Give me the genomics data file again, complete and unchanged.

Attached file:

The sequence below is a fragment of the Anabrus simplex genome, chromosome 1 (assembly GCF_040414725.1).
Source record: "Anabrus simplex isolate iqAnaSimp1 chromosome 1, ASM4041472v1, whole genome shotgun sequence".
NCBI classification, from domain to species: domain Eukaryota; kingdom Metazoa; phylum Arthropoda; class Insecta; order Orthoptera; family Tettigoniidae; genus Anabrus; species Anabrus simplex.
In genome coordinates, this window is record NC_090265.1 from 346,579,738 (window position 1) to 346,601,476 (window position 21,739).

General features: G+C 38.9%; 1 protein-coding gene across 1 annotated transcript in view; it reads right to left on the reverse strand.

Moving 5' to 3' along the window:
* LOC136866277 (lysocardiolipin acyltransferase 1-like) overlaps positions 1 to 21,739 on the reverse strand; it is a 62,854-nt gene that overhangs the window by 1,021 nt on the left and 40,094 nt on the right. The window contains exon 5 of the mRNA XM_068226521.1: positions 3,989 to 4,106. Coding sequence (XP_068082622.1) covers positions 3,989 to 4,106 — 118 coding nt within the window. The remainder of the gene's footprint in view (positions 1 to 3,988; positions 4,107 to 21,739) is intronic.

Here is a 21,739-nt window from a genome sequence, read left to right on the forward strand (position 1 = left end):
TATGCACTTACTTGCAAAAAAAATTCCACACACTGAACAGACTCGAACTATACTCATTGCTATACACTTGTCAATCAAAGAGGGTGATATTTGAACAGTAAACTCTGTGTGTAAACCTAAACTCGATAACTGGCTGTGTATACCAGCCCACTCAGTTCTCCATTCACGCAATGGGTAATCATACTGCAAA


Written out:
The sequence below is a fragment of the Anabrus simplex genome, chromosome 1 (assembly GCF_040414725.1).
Source record: "Anabrus simplex isolate iqAnaSimp1 chromosome 1, ASM4041472v1, whole genome shotgun sequence".
NCBI classification, from domain to species: domain Eukaryota; kingdom Metazoa; phylum Arthropoda; class Insecta; order Orthoptera; family Tettigoniidae; genus Anabrus; species Anabrus simplex.
In genome coordinates, this window is record NC_090265.1 from 346,579,738 (window position 1) to 346,601,476 (window position 21,739).

General features: G+C 38.9%; 1 protein-coding gene across 1 annotated transcript in view; it reads right to left on the reverse strand.

Moving 5' to 3' along the window:
* LOC136866277 (lysocardiolipin acyltransferase 1-like) overlaps positions 1 to 21,739 on the reverse strand; it is a 62,854-nt gene that overhangs the window by 1,021 nt on the left and 40,094 nt on the right. The window contains exon 5 of the mRNA XM_068226521.1: positions 3,989 to 4,106. Coding sequence (XP_068082622.1) covers positions 3,989 to 4,106 — 118 coding nt within the window. The remainder of the gene's footprint in view (positions 1 to 3,988; positions 4,107 to 21,739) is intronic.

Here is a 21,739-nt window from a genome sequence, read left to right on the forward strand (position 1 = left end):
TATGCACTTACTTGCAAAAAAAATTCCACACACTGAACAGACTCGAACTATACTCATTGCTATACACTTGTCAATCAAAGAGGGTGATATTTGAACAGTAAACTCTGTGTGTAAACCTAAACTCGATAACTGGCTGTGTATACCAGCCCACTCAGTTCTCCATTCACGCAATGGGTAATCATACTGCAAA